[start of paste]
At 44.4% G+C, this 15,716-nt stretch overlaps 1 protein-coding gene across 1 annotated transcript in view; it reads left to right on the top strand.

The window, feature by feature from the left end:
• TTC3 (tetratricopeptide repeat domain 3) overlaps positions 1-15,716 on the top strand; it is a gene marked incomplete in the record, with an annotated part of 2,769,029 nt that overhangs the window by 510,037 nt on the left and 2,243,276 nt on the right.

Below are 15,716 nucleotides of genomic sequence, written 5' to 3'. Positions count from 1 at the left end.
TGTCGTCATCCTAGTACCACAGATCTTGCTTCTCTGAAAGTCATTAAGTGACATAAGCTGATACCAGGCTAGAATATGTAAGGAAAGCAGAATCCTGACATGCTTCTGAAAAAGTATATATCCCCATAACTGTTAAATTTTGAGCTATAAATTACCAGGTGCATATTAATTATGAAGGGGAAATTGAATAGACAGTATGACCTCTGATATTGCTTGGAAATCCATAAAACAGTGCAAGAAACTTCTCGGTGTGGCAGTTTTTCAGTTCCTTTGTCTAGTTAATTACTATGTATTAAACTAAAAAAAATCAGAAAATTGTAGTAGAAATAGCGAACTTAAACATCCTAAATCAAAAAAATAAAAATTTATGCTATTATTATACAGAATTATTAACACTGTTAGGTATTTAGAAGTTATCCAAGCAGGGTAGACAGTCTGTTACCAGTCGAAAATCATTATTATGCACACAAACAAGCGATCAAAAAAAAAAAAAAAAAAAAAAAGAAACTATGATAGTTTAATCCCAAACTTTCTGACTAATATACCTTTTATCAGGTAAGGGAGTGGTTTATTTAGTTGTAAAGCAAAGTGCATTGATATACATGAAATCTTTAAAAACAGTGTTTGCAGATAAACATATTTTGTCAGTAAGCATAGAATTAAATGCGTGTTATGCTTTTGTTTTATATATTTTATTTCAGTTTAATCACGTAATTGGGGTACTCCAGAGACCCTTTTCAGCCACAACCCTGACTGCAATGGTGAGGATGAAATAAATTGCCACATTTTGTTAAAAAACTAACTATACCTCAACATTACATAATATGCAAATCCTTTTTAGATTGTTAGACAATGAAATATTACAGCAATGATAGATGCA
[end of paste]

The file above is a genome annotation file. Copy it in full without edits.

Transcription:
At 44.4% G+C, this 15,716-nt stretch overlaps 1 protein-coding gene across 1 annotated transcript in view; it reads left to right on the top strand.

The window, feature by feature from the left end:
• TTC3 (tetratricopeptide repeat domain 3) overlaps positions 1-15,716 on the top strand; it is a gene marked incomplete in the record, with an annotated part of 2,769,029 nt that overhangs the window by 510,037 nt on the left and 2,243,276 nt on the right.

Below are 15,716 nucleotides of genomic sequence, written 5' to 3'. Positions count from 1 at the left end.
TGTCGTCATCCTAGTACCACAGATCTTGCTTCTCTGAAAGTCATTAAGTGACATAAGCTGATACCAGGCTAGAATATGTAAGGAAAGCAGAATCCTGACATGCTTCTGAAAAAGTATATATCCCCATAACTGTTAAATTTTGAGCTATAAATTACCAGGTGCATATTAATTATGAAGGGGAAATTGAATAGACAGTATGACCTCTGATATTGCTTGGAAATCCATAAAACAGTGCAAGAAACTTCTCGGTGTGGCAGTTTTTCAGTTCCTTTGTCTAGTTAATTACTATGTATTAAACTAAAAAAAATCAGAAAATTGTAGTAGAAATAGCGAACTTAAACATCCTAAATCAAAAAAATAAAAATTTATGCTATTATTATACAGAATTATTAACACTGTTAGGTATTTAGAAGTTATCCAAGCAGGGTAGACAGTCTGTTACCAGTCGAAAATCATTATTATGCACACAAACAAGCGATCAAAAAAAAAAAAAAAAAAAAAAAGAAACTATGATAGTTTAATCCCAAACTTTCTGACTAATATACCTTTTATCAGGTAAGGGAGTGGTTTATTTAGTTGTAAAGCAAAGTGCATTGATATACATGAAATCTTTAAAAACAGTGTTTGCAGATAAACATATTTTGTCAGTAAGCATAGAATTAAATGCGTGTTATGCTTTTGTTTTATATATTTTATTTCAGTTTAATCACGTAATTGGGGTACTCCAGAGACCCTTTTCAGCCACAACCCTGACTGCAATGGTGAGGATGAAATAAATTGCCACATTTTGTTAAAAAACTAACTATACCTCAACATTACATAATATGCAAATCCTTTTTAGATTGTTAGACAATGAAATATTACAGCAATGATAGATGCA